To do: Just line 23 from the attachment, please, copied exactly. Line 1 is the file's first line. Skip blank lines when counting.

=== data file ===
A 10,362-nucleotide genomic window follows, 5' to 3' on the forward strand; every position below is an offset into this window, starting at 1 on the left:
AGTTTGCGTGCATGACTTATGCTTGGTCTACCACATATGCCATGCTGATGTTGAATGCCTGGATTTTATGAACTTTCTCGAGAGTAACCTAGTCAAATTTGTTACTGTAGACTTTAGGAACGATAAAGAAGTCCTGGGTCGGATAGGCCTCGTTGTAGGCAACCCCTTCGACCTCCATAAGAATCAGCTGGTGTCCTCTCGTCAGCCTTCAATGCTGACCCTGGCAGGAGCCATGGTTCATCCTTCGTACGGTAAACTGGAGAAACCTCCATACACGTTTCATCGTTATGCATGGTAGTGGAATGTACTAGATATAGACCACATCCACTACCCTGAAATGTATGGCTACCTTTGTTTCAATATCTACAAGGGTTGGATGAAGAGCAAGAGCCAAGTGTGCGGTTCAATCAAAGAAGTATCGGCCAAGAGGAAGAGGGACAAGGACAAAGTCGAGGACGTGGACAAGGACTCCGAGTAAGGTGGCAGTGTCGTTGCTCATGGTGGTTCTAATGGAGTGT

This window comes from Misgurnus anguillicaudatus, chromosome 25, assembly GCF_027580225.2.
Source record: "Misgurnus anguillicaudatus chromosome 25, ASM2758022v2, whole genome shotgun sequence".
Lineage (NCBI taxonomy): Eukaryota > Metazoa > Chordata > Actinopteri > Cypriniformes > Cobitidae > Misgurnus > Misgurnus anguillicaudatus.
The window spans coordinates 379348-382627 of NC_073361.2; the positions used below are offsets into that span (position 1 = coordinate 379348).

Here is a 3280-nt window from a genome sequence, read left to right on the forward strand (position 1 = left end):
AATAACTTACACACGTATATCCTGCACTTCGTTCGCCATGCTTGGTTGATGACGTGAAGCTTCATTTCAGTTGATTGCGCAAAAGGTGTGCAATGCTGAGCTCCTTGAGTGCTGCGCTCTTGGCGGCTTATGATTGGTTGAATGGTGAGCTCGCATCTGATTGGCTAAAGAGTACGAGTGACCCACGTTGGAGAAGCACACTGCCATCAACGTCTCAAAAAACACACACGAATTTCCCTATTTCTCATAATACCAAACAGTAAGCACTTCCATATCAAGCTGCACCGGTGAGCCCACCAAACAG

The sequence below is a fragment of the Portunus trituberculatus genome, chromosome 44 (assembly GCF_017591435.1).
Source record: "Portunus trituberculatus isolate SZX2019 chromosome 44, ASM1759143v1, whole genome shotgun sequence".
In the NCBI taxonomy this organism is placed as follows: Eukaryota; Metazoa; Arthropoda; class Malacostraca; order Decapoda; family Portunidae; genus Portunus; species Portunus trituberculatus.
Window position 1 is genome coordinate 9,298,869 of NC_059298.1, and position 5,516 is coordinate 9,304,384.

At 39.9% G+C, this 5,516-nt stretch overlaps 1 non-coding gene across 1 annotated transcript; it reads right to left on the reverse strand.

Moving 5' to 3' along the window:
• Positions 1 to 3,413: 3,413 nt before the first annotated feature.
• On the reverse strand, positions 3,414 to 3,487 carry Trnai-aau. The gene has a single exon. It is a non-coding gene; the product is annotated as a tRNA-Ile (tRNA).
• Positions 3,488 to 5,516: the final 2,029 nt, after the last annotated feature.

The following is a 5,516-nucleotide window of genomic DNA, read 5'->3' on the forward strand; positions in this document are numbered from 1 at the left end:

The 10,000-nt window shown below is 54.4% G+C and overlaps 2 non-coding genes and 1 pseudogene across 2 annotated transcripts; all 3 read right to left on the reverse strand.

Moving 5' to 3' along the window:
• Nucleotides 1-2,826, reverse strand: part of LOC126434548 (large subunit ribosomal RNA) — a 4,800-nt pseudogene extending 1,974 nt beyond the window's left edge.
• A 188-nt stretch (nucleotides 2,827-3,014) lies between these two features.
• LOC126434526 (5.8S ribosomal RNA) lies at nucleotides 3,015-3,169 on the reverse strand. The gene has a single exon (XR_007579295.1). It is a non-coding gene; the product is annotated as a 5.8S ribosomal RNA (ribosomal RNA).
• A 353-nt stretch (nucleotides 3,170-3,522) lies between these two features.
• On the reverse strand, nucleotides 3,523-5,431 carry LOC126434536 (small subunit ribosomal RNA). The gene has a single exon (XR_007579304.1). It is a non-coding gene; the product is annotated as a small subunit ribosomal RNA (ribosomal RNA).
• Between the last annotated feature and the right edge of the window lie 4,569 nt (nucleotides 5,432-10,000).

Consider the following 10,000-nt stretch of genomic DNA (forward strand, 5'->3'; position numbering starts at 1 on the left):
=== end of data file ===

• LOC126434526 (5.8S ribosomal RNA) lies at nucleotides 3,015-3,169 on the reverse strand. The gene has a single exon (XR_007579295.1). It is a non-coding gene; the product is annotated as a 5.8S ribosomal RNA (ribosomal RNA).